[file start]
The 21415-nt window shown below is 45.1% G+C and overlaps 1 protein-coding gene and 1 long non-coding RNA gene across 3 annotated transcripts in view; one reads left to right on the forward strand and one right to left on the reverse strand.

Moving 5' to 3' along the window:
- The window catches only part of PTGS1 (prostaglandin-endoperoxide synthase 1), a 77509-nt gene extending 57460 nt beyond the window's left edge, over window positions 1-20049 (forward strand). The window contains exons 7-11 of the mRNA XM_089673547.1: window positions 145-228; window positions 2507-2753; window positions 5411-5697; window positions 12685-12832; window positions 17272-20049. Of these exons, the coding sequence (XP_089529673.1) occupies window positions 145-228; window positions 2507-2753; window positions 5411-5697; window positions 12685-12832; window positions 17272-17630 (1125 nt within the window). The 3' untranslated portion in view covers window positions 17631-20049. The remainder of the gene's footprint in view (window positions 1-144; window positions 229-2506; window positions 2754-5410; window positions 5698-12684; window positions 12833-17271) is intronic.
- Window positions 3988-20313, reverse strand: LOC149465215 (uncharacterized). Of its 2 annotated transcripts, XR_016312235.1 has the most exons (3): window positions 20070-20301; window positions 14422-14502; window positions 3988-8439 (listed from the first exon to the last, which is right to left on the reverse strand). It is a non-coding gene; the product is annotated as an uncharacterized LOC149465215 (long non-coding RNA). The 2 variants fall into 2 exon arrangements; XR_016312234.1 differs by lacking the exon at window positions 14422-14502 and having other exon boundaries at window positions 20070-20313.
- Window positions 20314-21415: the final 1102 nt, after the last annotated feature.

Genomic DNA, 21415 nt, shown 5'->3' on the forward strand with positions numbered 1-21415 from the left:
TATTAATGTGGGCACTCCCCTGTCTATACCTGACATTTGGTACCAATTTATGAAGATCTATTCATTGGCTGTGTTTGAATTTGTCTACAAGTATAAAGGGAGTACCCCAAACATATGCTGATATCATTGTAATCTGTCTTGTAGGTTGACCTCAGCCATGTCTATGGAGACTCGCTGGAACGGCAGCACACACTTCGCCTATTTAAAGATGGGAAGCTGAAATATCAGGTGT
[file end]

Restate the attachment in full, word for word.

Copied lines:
The 21415-nt window shown below is 45.1% G+C and overlaps 1 protein-coding gene and 1 long non-coding RNA gene across 3 annotated transcripts in view; one reads left to right on the forward strand and one right to left on the reverse strand.

Moving 5' to 3' along the window:
- The window catches only part of PTGS1 (prostaglandin-endoperoxide synthase 1), a 77509-nt gene extending 57460 nt beyond the window's left edge, over window positions 1-20049 (forward strand). The window contains exons 7-11 of the mRNA XM_089673547.1: window positions 145-228; window positions 2507-2753; window positions 5411-5697; window positions 12685-12832; window positions 17272-20049. Of these exons, the coding sequence (XP_089529673.1) occupies window positions 145-228; window positions 2507-2753; window positions 5411-5697; window positions 12685-12832; window positions 17272-17630 (1125 nt within the window). The 3' untranslated portion in view covers window positions 17631-20049. The remainder of the gene's footprint in view (window positions 1-144; window positions 229-2506; window positions 2754-5410; window positions 5698-12684; window positions 12833-17271) is intronic.
- Window positions 3988-20313, reverse strand: LOC149465215 (uncharacterized). Of its 2 annotated transcripts, XR_016312235.1 has the most exons (3): window positions 20070-20301; window positions 14422-14502; window positions 3988-8439 (listed from the first exon to the last, which is right to left on the reverse strand). It is a non-coding gene; the product is annotated as an uncharacterized LOC149465215 (long non-coding RNA). The 2 variants fall into 2 exon arrangements; XR_016312234.1 differs by lacking the exon at window positions 14422-14502 and having other exon boundaries at window positions 20070-20313.
- Window positions 20314-21415: the final 1102 nt, after the last annotated feature.

Genomic DNA, 21415 nt, shown 5'->3' on the forward strand with positions numbered 1-21415 from the left:
TATTAATGTGGGCACTCCCCTGTCTATACCTGACATTTGGTACCAATTTATGAAGATCTATTCATTGGCTGTGTTTGAATTTGTCTACAAGTATAAAGGGAGTACCCCAAACATATGCTGATATCATTGTAATCTGTCTTGTAGGTTGACCTCAGCCATGTCTATGGAGACTCGCTGGAACGGCAGCACACACTTCGCCTATTTAAAGATGGGAAGCTGAAATATCAGGTGT